Abstract: The cut-off levels of donor-specific anti-HLA antibodies (DSAs) that are considered to predict a high risk of graft failure remain unclear. Using peripheral blood stem cell transplantation (PBSCT) data from the Japanese Society for Transplantation and Cellular Therapy/Japanese Data Center for Hematopoietic Cell Transplantation (JSTCT/JDCHCT), we examined the role of DSAs, and performed a retrospective analysis of patients whose recipients underwent related PBSCT between 2010 and 2014 with pre-transplant anti-HLA antibodies. Patients were divided into 3 groups using a mean fluorescence intensity (MFI) of 5,000 as a cut-off value: DSA positive (n = 8), anti-HLA antibody-positive (n = 137) and anti-HLA antibody-negative (n = 3657). There was a significant difference in the number of CD34-positive cells (median: 4.31, 3.97, and 5.33×106/kg, respectively; p < 0.05). Regarding the eight DSA-positive patients, only two underwent therapeutic intervention, and neutrophils were engrafted in all but one patient (median, 10 days). Although there was a statistically significant difference in neutrophil and platelet engraftment among the 3 groups (both p < 0.05), neutrophil engraftment was faster in the DSA group, with no significant difference in the overall survival (p = 0.46). Our results, based on JSTCT/JDCHCT data, suggest that DSAs may not affect the risk in related PBSCT.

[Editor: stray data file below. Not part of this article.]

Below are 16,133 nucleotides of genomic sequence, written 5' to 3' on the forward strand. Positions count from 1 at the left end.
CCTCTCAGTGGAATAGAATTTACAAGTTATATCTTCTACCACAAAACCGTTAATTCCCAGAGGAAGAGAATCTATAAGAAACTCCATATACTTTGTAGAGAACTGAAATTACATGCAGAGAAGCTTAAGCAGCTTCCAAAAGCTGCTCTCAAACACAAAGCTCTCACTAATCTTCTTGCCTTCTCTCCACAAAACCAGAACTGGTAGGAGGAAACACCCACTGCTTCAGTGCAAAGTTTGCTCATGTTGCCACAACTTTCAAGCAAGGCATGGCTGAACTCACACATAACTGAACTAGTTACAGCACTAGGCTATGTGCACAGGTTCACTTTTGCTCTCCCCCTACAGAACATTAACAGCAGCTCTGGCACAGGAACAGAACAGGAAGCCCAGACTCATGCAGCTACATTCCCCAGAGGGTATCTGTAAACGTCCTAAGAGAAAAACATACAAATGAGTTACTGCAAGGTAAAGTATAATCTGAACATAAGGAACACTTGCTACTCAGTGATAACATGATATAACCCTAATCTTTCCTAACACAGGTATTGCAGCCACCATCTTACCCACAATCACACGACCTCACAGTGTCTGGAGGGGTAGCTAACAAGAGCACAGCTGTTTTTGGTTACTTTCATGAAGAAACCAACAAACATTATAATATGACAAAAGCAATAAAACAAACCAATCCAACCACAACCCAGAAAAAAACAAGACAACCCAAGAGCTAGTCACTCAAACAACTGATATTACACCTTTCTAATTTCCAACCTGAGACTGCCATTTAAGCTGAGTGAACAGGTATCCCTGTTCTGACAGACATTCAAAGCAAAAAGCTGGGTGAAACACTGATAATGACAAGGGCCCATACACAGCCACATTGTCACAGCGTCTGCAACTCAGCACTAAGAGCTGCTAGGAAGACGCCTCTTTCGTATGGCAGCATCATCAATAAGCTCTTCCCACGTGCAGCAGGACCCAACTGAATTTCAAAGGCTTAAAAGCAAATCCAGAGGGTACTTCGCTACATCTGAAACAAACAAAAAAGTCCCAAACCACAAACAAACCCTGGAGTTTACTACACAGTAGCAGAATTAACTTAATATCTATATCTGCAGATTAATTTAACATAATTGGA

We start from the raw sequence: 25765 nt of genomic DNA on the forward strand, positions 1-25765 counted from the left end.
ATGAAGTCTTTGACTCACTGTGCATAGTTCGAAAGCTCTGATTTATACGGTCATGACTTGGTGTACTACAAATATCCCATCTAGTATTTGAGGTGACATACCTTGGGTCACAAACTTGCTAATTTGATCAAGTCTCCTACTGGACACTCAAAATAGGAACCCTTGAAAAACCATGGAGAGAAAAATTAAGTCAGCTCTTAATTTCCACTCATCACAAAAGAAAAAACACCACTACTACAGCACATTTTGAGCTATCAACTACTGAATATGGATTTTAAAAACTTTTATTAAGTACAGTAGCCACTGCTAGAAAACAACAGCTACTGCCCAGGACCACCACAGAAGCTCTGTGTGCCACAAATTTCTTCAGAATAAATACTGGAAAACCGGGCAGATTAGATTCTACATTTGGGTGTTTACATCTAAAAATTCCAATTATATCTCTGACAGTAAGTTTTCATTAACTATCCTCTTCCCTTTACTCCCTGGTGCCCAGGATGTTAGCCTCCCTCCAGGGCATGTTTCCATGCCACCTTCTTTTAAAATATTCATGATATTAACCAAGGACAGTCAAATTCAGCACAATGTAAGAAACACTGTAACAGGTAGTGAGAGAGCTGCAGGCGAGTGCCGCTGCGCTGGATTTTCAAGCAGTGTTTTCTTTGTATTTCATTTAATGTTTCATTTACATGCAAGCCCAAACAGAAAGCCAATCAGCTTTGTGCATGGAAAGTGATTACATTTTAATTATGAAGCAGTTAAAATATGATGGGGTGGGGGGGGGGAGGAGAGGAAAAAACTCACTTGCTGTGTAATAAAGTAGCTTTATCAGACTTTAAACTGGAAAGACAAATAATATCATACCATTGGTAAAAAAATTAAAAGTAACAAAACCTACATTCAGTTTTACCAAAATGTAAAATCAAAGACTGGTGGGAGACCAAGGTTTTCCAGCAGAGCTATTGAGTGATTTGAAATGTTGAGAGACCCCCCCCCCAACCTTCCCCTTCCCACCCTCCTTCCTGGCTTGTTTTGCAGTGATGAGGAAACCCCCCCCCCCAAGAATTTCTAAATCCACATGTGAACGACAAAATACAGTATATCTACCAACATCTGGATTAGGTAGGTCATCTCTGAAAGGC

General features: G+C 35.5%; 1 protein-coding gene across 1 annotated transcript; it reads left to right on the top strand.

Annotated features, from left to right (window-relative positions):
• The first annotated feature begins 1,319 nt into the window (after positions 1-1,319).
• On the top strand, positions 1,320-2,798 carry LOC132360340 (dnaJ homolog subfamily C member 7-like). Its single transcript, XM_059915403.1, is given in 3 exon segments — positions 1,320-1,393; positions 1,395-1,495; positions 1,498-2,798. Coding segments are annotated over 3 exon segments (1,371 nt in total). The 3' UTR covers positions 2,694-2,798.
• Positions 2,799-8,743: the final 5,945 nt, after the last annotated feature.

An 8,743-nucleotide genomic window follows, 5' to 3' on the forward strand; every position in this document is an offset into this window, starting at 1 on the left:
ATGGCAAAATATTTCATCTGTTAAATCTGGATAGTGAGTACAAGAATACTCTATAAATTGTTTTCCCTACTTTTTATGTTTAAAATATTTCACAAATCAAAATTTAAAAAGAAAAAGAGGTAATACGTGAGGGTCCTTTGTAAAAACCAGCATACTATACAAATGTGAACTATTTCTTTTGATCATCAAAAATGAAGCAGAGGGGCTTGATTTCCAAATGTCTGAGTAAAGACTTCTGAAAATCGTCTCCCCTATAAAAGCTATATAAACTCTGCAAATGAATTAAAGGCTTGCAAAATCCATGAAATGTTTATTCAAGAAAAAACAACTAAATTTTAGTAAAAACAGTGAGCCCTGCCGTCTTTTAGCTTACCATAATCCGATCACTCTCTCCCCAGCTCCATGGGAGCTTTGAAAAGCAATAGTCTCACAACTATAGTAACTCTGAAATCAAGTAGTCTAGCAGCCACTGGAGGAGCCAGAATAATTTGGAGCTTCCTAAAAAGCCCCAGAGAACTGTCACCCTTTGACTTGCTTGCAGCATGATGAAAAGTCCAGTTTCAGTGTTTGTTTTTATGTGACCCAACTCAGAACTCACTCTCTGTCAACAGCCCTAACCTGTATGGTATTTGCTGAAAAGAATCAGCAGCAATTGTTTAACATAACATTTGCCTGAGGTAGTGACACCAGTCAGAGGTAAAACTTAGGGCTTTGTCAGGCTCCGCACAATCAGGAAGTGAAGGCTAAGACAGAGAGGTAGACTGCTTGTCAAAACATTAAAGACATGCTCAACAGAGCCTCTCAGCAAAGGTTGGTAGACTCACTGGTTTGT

Journal Link: 10.21203/rs.3.rs-2031829/v1 Journal Link: Publisher Website Journal Link: Download PDF Journal Link: Google Scholar